KAH: I think many of us blame Mr. Darcy! What is your favorite thing about the Regency?

JK: I love the chivalry of the Regency era, the men in tall boots and ladies in beautiful gowns, the balls and manners and restrained attraction. It was a romantic time–at least if you had money! And, compared to some other time periods, I think it can be a little easier and more natural to include Christian content in a Regency novel, when things like prayers, attending services, and having the vicar over to dine were commonplace. (Remember, Jane Austen herself was a clergyman’s daughter. :))

KAH: Which of your books was the most fun to write?

JK: For me, writing books is a lot of hard work. The fun doesn’t come later until when the book is finally finished and people are enjoying it. The icing on the cake? Listening to the audio version. The audio book publishers usually hire talented British actors who perform the characters so distinctly and really bring the book to life. I dream up places to drive just to listen further! I will say The Apothecary’s Daughter and The Maid of Fairbourne Hall were probably the most fun to research–since I was able to travel to England to do so.


KAH: What is the most interesting historical factoid you’ve come across when researching your novels?

JK: It’s not so much any single big discovery, but more the dozens of little historical details I find to bring the stories to life. For me, the most exciting research takes place when I’ve actually been able to travel to England and see the settings I plan to use in my books. For example, The Maid of Fairbourne Hall is about a young lady who finds herself working in service. To research this novel, I read many books about servant life–the sources of most of the epigraphs (quotes) at the beginning of each chapter. My husband and I also had the privilege of touring several old country estates and town houses in England when we traveled there last May. There’s something about walking down those dim stairs and entering the “belowstairs” world (massive kitchens, the servants’ hall, huge water cans that had to be carried up many flights of stairs, the footman’s livery, butler’s pantry, housekeeper’s parlor, sculleries, etc.) that really helped me envision my characters in the scenes I was writing. Hopefully, this allows readers to visualize the scenes as well. I’ve posted several photos of this research trip on my web site if you would like to see them (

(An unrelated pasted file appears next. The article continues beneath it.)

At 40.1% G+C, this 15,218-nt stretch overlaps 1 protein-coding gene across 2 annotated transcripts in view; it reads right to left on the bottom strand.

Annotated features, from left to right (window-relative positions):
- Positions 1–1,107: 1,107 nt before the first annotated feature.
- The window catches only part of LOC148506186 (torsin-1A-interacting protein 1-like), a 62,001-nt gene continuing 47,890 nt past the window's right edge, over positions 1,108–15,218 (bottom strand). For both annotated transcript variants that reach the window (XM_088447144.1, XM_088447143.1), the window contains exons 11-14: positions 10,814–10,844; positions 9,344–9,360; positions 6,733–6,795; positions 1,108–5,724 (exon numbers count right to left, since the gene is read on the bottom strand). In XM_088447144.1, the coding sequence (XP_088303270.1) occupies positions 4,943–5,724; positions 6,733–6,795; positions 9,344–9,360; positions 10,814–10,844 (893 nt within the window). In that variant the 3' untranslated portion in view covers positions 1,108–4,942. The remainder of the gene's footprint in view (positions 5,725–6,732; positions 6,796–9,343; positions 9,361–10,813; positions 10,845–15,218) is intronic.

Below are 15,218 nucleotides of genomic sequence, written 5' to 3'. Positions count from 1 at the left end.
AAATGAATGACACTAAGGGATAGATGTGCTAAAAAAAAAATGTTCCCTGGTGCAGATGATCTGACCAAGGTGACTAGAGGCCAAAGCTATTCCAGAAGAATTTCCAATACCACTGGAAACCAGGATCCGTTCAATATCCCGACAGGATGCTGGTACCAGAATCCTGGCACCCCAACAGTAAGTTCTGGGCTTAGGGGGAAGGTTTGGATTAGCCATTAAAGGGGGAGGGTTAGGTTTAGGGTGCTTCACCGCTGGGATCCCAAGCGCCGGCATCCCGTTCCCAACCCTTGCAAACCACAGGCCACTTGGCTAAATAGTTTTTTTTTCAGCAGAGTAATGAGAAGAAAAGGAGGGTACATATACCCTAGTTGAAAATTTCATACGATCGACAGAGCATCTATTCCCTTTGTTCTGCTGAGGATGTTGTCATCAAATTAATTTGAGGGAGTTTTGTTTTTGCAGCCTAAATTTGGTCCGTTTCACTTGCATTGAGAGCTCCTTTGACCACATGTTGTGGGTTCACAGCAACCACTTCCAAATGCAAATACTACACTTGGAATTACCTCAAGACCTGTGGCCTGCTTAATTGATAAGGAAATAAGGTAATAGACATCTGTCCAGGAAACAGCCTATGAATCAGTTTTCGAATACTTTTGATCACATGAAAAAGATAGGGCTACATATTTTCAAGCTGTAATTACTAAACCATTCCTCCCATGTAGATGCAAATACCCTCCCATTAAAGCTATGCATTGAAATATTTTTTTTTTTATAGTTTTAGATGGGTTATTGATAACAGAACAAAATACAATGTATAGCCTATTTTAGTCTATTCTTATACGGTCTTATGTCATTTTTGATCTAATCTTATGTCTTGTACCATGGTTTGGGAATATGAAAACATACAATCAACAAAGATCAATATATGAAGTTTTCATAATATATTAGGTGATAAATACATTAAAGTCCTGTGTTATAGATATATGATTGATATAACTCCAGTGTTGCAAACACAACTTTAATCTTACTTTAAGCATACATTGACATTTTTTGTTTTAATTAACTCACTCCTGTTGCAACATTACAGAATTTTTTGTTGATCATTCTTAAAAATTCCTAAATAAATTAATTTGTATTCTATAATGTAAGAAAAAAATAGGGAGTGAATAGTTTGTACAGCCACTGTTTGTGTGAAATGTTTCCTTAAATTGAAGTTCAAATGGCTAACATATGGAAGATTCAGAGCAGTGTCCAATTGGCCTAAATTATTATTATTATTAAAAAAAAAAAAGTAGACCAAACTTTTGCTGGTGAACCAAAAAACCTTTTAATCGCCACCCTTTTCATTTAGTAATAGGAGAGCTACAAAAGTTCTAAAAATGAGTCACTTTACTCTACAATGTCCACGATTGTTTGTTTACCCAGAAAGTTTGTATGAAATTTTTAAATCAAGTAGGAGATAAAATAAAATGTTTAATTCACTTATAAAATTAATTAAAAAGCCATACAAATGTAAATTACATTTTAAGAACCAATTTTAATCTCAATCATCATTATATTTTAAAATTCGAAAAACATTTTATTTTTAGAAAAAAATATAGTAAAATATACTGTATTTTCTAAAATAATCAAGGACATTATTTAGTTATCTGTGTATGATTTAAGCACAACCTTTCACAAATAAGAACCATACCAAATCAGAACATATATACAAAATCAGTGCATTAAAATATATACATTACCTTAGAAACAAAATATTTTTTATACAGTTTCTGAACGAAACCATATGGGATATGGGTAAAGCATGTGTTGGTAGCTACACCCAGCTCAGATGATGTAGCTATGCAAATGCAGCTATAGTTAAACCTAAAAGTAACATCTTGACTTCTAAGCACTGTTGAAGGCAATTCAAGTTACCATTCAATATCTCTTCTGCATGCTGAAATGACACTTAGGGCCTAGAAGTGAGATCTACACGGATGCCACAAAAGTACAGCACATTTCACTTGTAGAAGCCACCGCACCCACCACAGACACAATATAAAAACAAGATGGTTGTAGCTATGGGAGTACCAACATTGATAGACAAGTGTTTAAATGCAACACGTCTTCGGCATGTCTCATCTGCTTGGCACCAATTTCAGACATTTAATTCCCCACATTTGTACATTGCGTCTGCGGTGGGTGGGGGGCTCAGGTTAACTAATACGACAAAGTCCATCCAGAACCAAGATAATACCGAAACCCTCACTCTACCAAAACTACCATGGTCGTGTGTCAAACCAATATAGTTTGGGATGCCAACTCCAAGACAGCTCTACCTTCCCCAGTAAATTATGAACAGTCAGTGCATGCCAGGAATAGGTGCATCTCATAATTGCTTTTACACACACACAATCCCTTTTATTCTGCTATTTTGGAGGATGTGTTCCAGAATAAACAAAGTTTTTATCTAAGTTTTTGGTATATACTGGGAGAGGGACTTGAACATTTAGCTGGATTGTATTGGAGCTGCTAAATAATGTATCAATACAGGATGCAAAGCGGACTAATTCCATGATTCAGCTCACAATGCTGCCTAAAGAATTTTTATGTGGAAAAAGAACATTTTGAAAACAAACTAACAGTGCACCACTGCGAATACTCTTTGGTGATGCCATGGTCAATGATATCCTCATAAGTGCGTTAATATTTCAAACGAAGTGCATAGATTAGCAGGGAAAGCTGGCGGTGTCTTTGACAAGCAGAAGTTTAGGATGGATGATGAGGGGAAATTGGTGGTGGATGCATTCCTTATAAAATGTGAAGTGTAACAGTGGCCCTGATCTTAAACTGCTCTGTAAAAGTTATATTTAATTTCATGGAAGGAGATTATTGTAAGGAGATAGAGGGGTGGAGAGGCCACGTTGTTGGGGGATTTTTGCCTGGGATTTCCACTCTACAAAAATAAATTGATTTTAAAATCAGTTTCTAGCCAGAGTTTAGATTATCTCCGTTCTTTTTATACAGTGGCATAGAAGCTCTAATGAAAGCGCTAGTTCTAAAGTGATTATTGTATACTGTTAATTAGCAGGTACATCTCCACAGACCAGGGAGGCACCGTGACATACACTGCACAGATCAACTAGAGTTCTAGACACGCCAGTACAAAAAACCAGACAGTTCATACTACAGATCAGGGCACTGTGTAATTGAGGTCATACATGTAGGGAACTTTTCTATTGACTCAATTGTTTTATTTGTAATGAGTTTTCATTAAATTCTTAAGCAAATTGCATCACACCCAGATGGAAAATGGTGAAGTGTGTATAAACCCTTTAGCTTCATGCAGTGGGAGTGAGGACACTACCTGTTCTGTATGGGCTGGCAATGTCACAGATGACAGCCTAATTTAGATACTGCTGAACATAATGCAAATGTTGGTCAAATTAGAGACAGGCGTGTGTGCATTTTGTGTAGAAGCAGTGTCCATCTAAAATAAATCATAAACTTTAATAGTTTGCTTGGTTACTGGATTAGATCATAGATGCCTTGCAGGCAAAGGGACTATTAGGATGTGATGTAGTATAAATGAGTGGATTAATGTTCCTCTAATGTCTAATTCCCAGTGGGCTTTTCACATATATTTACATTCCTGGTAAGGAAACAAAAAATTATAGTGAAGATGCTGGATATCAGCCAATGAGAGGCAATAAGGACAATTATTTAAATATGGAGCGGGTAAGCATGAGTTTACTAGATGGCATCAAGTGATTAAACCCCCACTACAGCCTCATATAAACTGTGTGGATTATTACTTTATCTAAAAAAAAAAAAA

KAH: What is your favorite Regency set book? movie?

JK: I have enjoyed all of Jane Austen’s books (which were published in the Regency era, though written somewhat earlier) as well as the movies based on them. Persuasion and Pride and Prejudice are probably my favorites. One of the most beautiful movies I’ve seen was Bright Star, both in terms of Regency costumes and the beauty of the film itself.

KAH: Tell us about your most recent release.

The Maid of Fairbourne Hall

JK: I’ve been looking forward to writing a book like this for some time, first, because my novels are set in the Regency era when live-in servants were common. And second, because I’ve really enjoy programs like Upstairs-Downstairs, and more recently, Downton Abbey, which portray the life of servants as well as the people they serve. So, I’m very happy to have written my own “belowstairs” novel and am thrilled so many people seem to be enjoying it.

The Maid of Fairbourne Hall is about a well-born lady, Margaret Macy, who disguises herself as a housemaid to avoid marriage to a dishonorable man. But she never planned on actually working as a servant. And certainly not in the home of two former suitors! As Margaret fumbles through the first real work of her life, she is soon entangled in intrigues both belowstairs and above.